After the United States lost 1-0 to Germany on Thursday in the World Cup but still advanced to the round of 16 thanks to Portugal’s 2-1 victory over Ghana, it became fashionable to say the Americans “backed in” to their coveted spot beyond group play.

What really happened is that the U.S. built a comfortable advantage over both Portugal and Ghana after the first two matches of group play, leaving the Americans with many “outs,” as the poker crowd likes to say, when it came to advancing Thursday.

Winning their own match was the simplest way. Earning a draw against Germany was also a straight-forward way.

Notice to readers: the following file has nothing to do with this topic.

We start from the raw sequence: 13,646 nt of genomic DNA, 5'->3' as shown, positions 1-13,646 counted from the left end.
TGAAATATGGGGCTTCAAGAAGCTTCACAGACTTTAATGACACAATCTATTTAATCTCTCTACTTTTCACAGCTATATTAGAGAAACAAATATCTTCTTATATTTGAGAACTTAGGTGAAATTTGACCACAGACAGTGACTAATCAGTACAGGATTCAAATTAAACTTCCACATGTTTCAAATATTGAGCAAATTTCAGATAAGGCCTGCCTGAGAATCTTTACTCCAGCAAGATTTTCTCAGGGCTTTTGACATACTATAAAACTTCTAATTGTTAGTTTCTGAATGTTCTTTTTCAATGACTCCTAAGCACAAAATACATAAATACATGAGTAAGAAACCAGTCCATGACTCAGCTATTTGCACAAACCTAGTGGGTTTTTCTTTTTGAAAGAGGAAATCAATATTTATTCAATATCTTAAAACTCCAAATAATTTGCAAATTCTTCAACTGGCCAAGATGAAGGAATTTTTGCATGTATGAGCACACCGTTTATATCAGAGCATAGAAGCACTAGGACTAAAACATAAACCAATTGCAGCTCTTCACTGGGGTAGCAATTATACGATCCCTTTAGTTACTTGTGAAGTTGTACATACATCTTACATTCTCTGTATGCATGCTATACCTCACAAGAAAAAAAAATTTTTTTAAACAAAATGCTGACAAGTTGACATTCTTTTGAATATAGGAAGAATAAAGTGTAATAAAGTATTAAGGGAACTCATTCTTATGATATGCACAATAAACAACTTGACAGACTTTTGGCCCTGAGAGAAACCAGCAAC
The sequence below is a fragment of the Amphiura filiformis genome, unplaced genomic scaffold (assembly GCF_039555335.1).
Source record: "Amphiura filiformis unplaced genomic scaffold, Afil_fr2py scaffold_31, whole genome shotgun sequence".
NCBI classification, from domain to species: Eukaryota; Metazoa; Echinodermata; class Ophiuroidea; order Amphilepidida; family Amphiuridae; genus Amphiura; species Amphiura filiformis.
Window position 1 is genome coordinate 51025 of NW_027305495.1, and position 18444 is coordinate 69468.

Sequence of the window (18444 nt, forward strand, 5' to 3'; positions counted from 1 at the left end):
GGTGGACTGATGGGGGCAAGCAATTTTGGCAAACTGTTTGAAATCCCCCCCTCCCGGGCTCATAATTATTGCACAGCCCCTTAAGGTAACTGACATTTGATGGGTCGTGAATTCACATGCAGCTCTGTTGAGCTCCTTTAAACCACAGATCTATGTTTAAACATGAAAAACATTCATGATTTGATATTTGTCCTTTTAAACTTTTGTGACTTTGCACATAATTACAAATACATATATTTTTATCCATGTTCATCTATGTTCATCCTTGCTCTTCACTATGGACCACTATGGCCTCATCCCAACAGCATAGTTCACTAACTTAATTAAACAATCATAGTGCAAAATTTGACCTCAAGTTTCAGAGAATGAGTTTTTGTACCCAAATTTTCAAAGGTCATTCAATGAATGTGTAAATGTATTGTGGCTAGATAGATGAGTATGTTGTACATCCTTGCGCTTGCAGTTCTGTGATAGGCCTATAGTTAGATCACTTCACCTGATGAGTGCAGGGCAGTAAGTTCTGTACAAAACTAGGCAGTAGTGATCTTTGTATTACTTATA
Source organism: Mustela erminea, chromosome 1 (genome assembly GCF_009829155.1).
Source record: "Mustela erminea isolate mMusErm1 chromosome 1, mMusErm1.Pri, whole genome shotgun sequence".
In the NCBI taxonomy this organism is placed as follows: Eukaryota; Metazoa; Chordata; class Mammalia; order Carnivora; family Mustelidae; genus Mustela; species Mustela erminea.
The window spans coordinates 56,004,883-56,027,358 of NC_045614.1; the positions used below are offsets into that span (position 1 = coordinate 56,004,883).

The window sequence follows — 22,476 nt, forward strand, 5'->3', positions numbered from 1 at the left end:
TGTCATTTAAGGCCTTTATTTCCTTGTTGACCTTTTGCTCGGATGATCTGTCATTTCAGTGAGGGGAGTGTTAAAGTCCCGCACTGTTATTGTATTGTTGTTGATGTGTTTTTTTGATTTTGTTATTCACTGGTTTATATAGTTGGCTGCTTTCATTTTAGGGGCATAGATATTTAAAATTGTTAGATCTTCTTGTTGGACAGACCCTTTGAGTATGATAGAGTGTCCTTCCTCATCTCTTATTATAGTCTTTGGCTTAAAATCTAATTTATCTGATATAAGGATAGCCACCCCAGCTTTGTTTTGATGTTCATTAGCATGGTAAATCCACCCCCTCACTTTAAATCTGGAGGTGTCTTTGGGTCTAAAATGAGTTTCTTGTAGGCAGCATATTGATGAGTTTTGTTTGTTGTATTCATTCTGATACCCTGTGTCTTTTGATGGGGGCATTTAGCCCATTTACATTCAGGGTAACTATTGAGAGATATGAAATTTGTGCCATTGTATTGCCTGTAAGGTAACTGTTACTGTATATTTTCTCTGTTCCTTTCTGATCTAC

But still the likeliest way was for the U.S. to keep it close vs. Germany, hope for the best, but accept a one-goal loss because in many circumstances that would mean the squad advanced. A lopsided loss, however, would put the Americans in much more potential peril.

So while there is never really a cause to say a team backed into the playoffs in any sport — wins are wins, losses are losses, ties are ties, no matter when they happen — it is particularly not true with the U.S. in the World Cup.

After all, as we tweeted 10 days ago before the first U.S. match, the realistic path to advancement was pretty clear:

Beat Ghana. Draw with Portugal. Defensive shell/keep it close vs. Germany. Goal differential. #roadtotheknockoutstage

— RandBall (@RandBall) June 16, 2014

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